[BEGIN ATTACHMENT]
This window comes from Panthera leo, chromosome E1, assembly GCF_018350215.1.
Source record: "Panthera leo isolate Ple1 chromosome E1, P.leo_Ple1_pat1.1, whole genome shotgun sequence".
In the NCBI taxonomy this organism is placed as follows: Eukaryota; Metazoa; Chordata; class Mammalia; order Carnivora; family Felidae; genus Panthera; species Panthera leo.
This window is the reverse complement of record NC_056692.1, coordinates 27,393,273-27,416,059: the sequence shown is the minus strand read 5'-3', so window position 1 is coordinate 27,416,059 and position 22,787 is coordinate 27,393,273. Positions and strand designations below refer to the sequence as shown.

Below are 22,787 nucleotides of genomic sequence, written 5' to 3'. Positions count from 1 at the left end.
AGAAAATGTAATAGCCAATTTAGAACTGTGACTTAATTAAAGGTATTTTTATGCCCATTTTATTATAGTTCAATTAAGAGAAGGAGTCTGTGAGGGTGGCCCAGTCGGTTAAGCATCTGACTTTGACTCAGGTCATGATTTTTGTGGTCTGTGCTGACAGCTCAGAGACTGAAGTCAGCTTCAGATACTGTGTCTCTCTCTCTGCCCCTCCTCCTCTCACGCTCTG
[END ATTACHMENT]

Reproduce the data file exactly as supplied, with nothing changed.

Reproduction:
This window comes from Panthera leo, chromosome E1, assembly GCF_018350215.1.
Source record: "Panthera leo isolate Ple1 chromosome E1, P.leo_Ple1_pat1.1, whole genome shotgun sequence".
In the NCBI taxonomy this organism is placed as follows: Eukaryota; Metazoa; Chordata; class Mammalia; order Carnivora; family Felidae; genus Panthera; species Panthera leo.
This window is the reverse complement of record NC_056692.1, coordinates 27,393,273-27,416,059: the sequence shown is the minus strand read 5'-3', so window position 1 is coordinate 27,416,059 and position 22,787 is coordinate 27,393,273. Positions and strand designations below refer to the sequence as shown.

Below are 22,787 nucleotides of genomic sequence, written 5' to 3'. Positions count from 1 at the left end.
AGAAAATGTAATAGCCAATTTAGAACTGTGACTTAATTAAAGGTATTTTTATGCCCATTTTATTATAGTTCAATTAAGAGAAGGAGTCTGTGAGGGTGGCCCAGTCGGTTAAGCATCTGACTTTGACTCAGGTCATGATTTTTGTGGTCTGTGCTGACAGCTCAGAGACTGAAGTCAGCTTCAGATACTGTGTCTCTCTCTCTGCCCCTCCTCCTCTCACGCTCTG